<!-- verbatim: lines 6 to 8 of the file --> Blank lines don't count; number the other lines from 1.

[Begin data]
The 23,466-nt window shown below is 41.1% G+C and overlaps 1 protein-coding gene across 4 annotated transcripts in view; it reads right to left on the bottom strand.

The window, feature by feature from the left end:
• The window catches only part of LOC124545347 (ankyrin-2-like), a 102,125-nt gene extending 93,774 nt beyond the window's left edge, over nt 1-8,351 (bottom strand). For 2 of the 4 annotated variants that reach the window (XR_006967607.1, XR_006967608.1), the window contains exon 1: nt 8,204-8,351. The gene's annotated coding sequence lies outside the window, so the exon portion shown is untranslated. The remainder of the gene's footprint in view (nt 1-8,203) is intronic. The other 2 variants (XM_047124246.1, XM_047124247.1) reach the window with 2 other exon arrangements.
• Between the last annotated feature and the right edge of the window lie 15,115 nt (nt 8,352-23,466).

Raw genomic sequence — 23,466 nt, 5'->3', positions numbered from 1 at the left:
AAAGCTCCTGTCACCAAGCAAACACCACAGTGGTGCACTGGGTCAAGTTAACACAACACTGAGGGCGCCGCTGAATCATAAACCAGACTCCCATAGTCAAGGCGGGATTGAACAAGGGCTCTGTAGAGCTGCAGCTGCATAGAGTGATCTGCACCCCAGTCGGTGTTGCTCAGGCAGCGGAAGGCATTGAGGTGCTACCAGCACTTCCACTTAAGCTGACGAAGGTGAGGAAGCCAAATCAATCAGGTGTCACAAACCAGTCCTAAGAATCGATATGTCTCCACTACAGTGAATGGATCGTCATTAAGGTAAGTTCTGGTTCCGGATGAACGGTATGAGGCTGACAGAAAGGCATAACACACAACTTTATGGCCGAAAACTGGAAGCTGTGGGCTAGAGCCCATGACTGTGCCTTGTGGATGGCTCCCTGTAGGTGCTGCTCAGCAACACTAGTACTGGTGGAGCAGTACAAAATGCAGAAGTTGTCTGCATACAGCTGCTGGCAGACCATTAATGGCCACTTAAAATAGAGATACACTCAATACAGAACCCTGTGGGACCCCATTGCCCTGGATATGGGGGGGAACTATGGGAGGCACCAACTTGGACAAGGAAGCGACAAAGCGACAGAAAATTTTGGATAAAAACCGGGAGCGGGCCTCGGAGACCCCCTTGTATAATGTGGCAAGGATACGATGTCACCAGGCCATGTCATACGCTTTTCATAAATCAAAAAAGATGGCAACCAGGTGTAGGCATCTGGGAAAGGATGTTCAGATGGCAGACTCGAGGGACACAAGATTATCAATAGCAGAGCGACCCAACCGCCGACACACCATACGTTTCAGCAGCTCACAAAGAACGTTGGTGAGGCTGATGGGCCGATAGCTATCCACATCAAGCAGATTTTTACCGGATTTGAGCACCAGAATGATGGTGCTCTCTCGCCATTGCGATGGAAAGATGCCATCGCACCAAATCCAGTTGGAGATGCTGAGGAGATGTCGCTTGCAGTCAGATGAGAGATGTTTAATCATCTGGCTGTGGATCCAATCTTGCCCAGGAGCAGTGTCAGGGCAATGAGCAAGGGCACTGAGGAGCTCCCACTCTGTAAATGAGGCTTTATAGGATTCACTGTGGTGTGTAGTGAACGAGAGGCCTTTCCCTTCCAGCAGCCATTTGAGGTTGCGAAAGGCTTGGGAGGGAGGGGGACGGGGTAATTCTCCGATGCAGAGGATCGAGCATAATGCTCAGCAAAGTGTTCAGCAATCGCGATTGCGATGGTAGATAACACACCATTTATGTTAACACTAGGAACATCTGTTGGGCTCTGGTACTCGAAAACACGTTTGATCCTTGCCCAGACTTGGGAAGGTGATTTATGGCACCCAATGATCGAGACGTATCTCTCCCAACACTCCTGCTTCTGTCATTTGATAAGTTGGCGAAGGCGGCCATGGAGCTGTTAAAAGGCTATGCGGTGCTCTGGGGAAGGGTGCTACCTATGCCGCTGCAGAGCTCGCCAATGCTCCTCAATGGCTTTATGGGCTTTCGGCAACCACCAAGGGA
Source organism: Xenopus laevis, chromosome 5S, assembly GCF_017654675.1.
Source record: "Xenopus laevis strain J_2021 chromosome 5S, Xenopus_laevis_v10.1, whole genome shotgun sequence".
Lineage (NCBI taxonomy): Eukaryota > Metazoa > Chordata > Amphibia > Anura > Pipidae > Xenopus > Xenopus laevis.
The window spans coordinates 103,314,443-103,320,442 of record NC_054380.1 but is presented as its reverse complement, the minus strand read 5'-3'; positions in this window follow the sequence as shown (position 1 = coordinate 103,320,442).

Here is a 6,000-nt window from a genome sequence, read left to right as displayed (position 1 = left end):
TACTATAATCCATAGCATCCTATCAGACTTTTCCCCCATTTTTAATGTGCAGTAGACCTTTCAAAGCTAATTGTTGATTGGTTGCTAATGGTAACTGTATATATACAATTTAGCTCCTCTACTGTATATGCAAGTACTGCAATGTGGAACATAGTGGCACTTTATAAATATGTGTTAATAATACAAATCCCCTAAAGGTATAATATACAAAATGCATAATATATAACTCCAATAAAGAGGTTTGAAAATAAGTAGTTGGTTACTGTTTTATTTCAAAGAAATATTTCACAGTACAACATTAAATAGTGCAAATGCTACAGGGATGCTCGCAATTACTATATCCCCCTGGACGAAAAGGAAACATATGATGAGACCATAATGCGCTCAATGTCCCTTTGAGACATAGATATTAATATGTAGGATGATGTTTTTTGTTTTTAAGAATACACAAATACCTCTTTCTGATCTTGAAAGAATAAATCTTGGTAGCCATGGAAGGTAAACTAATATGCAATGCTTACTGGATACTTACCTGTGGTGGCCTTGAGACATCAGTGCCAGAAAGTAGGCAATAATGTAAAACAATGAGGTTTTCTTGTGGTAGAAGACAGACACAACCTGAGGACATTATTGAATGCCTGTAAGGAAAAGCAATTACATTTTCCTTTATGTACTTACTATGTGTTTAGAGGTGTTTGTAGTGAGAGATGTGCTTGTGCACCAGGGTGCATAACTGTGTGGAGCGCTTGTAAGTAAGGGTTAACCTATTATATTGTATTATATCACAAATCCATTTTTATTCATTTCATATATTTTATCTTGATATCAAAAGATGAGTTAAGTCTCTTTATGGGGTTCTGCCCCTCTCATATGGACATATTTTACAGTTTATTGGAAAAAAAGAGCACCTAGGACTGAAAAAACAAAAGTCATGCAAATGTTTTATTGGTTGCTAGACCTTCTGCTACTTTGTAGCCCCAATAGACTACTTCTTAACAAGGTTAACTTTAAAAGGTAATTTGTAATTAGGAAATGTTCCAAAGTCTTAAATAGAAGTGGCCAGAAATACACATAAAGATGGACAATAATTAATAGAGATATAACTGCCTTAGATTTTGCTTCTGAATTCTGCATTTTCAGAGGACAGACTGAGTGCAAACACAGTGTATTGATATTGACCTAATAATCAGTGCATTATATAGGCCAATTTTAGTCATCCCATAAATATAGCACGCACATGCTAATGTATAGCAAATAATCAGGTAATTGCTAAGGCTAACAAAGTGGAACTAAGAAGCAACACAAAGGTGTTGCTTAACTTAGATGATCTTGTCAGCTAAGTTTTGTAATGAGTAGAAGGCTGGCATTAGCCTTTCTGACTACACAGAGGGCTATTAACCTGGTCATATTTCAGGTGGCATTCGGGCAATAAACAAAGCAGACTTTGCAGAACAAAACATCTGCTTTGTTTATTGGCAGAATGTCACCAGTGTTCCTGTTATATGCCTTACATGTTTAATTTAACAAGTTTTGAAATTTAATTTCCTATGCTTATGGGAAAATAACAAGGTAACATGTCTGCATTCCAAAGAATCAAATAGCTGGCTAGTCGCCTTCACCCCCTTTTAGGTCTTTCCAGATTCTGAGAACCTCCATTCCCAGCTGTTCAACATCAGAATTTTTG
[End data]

AAAGCTCCTGTCACCAAGCAAACACCACAGTGGTGCACTGGGTCAAGTTAACACAACACTGAGGGCGCCGCTGAATCATAAACCAGACTCCCATAGTCAAGGCGGGATTGAACAAGGGCTCTGTAGAGCTGCAGCTGCATAGAGTGATCTGCACCCCAGTCGGTGTTGCTCAGGCAGCGGAAGGCATTGAGGTGCTACCAGCACTTCCACTTAAGCTGACGAAGGTGAGGAAGCCAAATCAATCAGGTGTCACAAACCAGTCCTAAGAATCGATATGTCTCCACTACAGTGAATGGATCGTCATTAAGGTAAGTTCTGGTTCCGGATGAACGGTATGAGGCTGACAGAAAGGCATAACACACAACTTTATGGCCGAAAACTGGAAGCTGTGGGCTAGAGCCCATGACTGTGCCTTGTGGATGGCTCCCTGTAGGTGCTGCTCAGCAACACTAGTACTGGTGGAGCAGTACAAAATGCAGAAGTTGTCTGCATACAGCTGCTGGCAGACCATTAATGGCCACTTAAAATAGAGATACACTCAATACAGAACCCTGTGGGACCCCATTGCCCTGGATATGGGGGGGAACTATGGGAGGCACCAACTTGGACAAGGAAGCGACAAAGCGACAGAAAATTTTGGATAAAAACCGGGAGCGGGCCTCGGAGACCCCCTTGTATAATGTGGCAAGGATACGATGTCACCAGGCCATGTCATACGCTTTTCATAAATCAAAAAAGATGGCAACCAGGTGTAGGCATCTGGGAAAGGATGTTCAGATGGCAGACTCGAGGGACACAAGATTATCAATAGCAGAGCGACCCAACCGCCGACACACCATACGTTTCAGCAGCTCACAAAGAACGTTGGTGAGGCTGATGGGCCGATAGCTATCCACATCAAGCAGATTTTTACCGGATTTGAGCACCAGAATGATGGTGCTCTCTCGCCATTGCGATGGAAAGATGCCATCGCACCAAATCCAGTTGGAGATGCTGAGGAGATGTCGCTTGCAGTCAGATGAGAGATGTTTAATCATCTGGCTGTGGATCCAATCTTGCCCAGGAGCAGTGTCAGGGCAATGAGCAAGGGCACTGAGGAGCTCCCACTCTGTAAATGAGGCTTTATAGGATTCACTGTGGTGTGTAGTGAACGAGAGGCCTTTCCCTTCCAGCAGCCATTTGAGGTTGCGAAAGGCTTGGGAGGGAGGGGGACGGGGTAATTCTCCGATGCAGAGGATCGAGCATAATGCTCAGCAAAGTGTTCAGCAATCGCGATTGCGATGGTAGATAACACACCATTTATGTTAACACTAGGAACATCTGTTGGGCTCTGGTACTCGAAAACACGTTTGATCCTTGCCCAGACTTGGGAAGGTGATTTATGGCACCCAATGATCGAGACGTATCTCTCCCAACACTCCTGCTTCTGTCATTTGATAAGTTGGCGAAGGCGGCCATGGAGCTGTTAAAAGGCTATGCGGTGCTCTGGGGAAGGGTGCTACCTATGCCGCTGCAGAGCTCGCCAATGCTCCTCAATGGCTTTATGGGCTTTCGGCAACCACCAAGGGA
Source organism: Xenopus laevis, chromosome 5S, assembly GCF_017654675.1.
Source record: "Xenopus laevis strain J_2021 chromosome 5S, Xenopus_laevis_v10.1, whole genome shotgun sequence".